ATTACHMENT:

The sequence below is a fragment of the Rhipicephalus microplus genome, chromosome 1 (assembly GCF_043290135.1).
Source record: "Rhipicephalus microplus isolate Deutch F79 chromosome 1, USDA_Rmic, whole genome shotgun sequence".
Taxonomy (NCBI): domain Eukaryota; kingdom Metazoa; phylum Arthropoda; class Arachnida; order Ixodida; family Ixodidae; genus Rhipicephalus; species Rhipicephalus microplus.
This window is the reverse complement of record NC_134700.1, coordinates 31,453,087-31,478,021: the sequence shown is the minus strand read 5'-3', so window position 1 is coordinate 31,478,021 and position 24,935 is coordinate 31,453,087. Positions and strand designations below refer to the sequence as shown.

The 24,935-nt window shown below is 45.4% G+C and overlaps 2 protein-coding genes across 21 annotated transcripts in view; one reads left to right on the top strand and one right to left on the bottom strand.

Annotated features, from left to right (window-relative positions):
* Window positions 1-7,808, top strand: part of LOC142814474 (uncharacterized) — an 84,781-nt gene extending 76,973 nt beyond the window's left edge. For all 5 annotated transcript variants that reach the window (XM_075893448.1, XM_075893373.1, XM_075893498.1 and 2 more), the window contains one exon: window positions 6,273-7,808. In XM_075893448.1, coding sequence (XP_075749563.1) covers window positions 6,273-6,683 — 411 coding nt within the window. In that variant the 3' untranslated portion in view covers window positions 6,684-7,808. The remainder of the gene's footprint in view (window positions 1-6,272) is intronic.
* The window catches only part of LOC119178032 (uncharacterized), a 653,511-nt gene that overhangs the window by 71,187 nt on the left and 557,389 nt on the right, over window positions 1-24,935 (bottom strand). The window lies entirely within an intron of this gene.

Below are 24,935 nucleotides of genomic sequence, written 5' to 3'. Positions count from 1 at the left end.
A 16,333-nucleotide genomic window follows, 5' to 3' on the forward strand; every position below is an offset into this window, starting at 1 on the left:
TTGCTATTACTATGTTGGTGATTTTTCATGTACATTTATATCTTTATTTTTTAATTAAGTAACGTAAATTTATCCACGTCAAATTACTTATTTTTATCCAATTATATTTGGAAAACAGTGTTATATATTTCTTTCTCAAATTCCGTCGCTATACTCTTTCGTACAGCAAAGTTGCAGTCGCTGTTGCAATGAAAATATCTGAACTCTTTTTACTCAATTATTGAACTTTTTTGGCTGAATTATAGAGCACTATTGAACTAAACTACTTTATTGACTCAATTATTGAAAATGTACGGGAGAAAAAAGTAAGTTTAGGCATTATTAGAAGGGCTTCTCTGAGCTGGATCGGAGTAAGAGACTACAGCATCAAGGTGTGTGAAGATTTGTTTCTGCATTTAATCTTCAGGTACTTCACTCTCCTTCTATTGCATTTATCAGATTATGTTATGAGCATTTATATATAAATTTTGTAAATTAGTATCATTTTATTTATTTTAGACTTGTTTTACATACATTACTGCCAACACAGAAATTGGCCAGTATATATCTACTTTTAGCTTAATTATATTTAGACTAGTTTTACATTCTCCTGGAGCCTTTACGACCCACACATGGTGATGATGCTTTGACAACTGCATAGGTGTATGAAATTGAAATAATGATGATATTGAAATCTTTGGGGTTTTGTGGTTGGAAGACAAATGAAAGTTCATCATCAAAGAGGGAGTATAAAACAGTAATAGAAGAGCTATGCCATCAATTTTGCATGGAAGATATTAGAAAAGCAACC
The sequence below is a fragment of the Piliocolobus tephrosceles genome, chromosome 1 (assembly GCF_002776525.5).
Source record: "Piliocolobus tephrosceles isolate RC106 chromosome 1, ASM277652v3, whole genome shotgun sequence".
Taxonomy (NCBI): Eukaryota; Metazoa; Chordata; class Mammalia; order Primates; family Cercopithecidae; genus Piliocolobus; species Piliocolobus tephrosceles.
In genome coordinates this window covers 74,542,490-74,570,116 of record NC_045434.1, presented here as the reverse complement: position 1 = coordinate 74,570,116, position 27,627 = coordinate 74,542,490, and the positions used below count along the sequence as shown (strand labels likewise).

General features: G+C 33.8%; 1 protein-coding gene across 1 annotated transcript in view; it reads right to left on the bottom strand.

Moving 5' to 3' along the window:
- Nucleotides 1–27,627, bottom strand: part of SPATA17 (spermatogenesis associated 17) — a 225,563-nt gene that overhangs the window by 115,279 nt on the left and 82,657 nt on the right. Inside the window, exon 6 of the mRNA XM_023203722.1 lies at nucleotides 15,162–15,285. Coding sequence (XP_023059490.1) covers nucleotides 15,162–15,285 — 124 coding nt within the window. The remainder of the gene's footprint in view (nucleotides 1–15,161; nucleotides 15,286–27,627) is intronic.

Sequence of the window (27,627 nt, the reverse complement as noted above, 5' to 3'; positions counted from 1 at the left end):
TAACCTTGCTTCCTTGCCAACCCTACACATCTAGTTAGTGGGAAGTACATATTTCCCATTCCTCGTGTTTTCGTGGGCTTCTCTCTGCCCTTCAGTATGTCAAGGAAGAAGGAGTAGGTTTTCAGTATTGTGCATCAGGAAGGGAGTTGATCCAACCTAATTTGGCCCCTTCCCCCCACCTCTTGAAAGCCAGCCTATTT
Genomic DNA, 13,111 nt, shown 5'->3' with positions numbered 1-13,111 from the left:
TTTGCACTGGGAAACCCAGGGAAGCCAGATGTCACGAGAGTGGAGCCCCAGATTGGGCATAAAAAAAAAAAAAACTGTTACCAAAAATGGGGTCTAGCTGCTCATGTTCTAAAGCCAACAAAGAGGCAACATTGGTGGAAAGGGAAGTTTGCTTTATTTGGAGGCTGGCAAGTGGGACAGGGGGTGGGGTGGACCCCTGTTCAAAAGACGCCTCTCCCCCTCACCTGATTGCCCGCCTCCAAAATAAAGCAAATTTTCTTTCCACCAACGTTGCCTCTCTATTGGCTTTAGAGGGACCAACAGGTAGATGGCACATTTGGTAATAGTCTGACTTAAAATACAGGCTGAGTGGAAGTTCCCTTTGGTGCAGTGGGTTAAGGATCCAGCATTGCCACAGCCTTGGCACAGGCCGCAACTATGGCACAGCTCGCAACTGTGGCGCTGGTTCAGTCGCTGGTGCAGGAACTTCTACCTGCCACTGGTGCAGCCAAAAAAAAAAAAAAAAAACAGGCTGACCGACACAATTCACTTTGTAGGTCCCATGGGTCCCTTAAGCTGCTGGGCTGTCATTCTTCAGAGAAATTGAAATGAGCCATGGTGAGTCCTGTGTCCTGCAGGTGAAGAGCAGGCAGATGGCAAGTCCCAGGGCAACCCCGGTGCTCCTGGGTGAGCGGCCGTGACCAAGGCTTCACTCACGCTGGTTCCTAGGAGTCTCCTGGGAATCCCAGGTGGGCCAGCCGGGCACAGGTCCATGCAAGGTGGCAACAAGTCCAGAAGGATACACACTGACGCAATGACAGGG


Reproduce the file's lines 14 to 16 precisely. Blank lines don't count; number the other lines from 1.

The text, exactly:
Taxonomy (NCBI): Eukaryota; Metazoa; Chordata; class Mammalia; order Primates; family Cercopithecidae; genus Piliocolobus; species Piliocolobus tephrosceles.
In genome coordinates this window covers 74,542,490-74,570,116 of record NC_045434.1, presented here as the reverse complement: position 1 = coordinate 74,570,116, position 27,627 = coordinate 74,542,490, and the positions used below count along the sequence as shown (strand labels likewise).

General features: G+C 33.8%; 1 protein-coding gene across 1 annotated transcript in view; it reads right to left on the bottom strand.